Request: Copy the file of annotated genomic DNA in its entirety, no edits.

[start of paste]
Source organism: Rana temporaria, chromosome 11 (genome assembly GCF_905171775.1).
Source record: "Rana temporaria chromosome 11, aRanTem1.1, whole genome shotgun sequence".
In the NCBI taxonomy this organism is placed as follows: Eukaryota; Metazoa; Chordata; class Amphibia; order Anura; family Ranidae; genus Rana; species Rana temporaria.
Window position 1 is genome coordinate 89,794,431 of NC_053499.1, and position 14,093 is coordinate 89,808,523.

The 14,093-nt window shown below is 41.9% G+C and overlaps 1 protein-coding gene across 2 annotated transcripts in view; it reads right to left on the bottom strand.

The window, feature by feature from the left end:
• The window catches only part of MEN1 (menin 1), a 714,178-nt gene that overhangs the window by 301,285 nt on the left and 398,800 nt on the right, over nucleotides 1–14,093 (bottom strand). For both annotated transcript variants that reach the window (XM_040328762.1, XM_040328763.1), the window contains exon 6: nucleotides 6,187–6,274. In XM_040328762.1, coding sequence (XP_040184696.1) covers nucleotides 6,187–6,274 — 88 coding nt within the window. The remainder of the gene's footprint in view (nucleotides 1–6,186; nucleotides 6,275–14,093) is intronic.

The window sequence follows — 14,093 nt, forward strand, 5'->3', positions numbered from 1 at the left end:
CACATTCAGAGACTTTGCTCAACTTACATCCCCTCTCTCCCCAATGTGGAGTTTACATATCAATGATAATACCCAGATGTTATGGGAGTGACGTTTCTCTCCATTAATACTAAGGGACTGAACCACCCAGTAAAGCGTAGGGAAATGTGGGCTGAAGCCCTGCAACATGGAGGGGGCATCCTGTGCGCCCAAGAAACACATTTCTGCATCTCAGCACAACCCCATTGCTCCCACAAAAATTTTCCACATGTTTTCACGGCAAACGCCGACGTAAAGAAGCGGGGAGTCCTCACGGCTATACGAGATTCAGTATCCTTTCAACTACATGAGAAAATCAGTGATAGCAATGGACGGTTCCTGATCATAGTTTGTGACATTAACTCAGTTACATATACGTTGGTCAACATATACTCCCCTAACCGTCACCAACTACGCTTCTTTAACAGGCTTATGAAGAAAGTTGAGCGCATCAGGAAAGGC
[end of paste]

Source organism: Rana temporaria, chromosome 11 (genome assembly GCF_905171775.1).
Source record: "Rana temporaria chromosome 11, aRanTem1.1, whole genome shotgun sequence".
In the NCBI taxonomy this organism is placed as follows: Eukaryota; Metazoa; Chordata; class Amphibia; order Anura; family Ranidae; genus Rana; species Rana temporaria.
Window position 1 is genome coordinate 89,794,431 of NC_053499.1, and position 14,093 is coordinate 89,808,523.

The 14,093-nt window shown below is 41.9% G+C and overlaps 1 protein-coding gene across 2 annotated transcripts in view; it reads right to left on the bottom strand.

The window, feature by feature from the left end:
• The window catches only part of MEN1 (menin 1), a 714,178-nt gene that overhangs the window by 301,285 nt on the left and 398,800 nt on the right, over nucleotides 1–14,093 (bottom strand). For both annotated transcript variants that reach the window (XM_040328762.1, XM_040328763.1), the window contains exon 6: nucleotides 6,187–6,274. In XM_040328762.1, coding sequence (XP_040184696.1) covers nucleotides 6,187–6,274 — 88 coding nt within the window. The remainder of the gene's footprint in view (nucleotides 1–6,186; nucleotides 6,275–14,093) is intronic.

The window sequence follows — 14,093 nt, forward strand, 5'->3', positions numbered from 1 at the left end:
CACATTCAGAGACTTTGCTCAACTTACATCCCCTCTCTCCCCAATGTGGAGTTTACATATCAATGATAATACCCAGATGTTATGGGAGTGACGTTTCTCTCCATTAATACTAAGGGACTGAACCACCCAGTAAAGCGTAGGGAAATGTGGGCTGAAGCCCTGCAACATGGAGGGGGCATCCTGTGCGCCCAAGAAACACATTTCTGCATCTCAGCACAACCCCATTGCTCCCACAAAAATTTTCCACATGTTTTCACGGCAAACGCCGACGTAAAGAAGCGGGGAGTCCTCACGGCTATACGAGATTCAGTATCCTTTCAACTACATGAGAAAATCAGTGATAGCAATGGACGGTTCCTGATCATAGTTTGTGACATTAACTCAGTTACATATACGTTGGTCAACATATACTCCCCTAACCGTCACCAACTACGCTTCTTTAACAGGCTTATGAAGAAAGTTGAGCGCATCAGGAAAGGC